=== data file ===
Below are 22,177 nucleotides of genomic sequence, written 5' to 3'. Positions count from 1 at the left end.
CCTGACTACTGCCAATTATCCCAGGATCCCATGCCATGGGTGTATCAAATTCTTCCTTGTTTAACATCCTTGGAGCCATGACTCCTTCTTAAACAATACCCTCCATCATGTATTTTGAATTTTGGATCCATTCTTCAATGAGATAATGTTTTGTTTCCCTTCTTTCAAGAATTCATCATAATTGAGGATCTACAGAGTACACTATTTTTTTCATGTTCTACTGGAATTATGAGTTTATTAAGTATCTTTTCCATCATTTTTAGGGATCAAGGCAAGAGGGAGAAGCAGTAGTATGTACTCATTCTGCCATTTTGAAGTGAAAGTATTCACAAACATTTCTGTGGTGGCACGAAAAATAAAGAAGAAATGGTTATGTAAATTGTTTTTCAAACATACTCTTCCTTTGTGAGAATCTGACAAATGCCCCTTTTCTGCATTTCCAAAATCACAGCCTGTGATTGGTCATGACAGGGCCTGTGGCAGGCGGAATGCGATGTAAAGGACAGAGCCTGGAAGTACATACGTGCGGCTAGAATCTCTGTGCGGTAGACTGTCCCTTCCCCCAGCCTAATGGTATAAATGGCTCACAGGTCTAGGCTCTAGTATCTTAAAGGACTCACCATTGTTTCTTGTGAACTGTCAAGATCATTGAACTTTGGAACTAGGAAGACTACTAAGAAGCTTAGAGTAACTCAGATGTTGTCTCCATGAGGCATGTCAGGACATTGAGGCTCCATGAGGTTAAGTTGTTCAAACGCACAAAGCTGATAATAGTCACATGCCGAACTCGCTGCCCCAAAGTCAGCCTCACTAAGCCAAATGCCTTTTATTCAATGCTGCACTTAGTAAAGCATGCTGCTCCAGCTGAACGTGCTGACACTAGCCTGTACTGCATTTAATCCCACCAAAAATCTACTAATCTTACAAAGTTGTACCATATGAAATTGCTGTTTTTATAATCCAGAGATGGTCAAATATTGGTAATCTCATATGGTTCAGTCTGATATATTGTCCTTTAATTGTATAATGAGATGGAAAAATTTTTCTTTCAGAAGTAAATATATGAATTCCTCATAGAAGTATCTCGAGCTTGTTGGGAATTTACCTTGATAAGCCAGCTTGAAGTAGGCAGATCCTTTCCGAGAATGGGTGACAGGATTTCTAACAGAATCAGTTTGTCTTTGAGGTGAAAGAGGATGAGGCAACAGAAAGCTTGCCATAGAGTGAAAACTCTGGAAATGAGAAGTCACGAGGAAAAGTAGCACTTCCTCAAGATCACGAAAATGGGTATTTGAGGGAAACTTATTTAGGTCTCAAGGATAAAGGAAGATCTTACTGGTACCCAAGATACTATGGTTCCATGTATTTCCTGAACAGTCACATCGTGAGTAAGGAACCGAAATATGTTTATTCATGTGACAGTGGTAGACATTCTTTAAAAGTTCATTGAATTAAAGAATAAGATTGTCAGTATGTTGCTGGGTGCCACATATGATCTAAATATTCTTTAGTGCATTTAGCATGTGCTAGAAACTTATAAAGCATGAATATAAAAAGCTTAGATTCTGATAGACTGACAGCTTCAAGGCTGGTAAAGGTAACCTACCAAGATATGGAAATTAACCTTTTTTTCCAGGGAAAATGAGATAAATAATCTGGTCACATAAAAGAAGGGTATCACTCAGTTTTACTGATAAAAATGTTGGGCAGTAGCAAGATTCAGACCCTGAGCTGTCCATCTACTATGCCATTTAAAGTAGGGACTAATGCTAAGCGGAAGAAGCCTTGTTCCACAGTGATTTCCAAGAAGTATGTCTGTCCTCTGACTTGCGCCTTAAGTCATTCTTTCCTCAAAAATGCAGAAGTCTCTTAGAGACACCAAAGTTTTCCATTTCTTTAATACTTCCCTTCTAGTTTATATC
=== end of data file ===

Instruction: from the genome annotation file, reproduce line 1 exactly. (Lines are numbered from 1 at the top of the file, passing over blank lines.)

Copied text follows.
Below are 22,177 nucleotides of genomic sequence, written 5' to 3'. Positions count from 1 at the left end.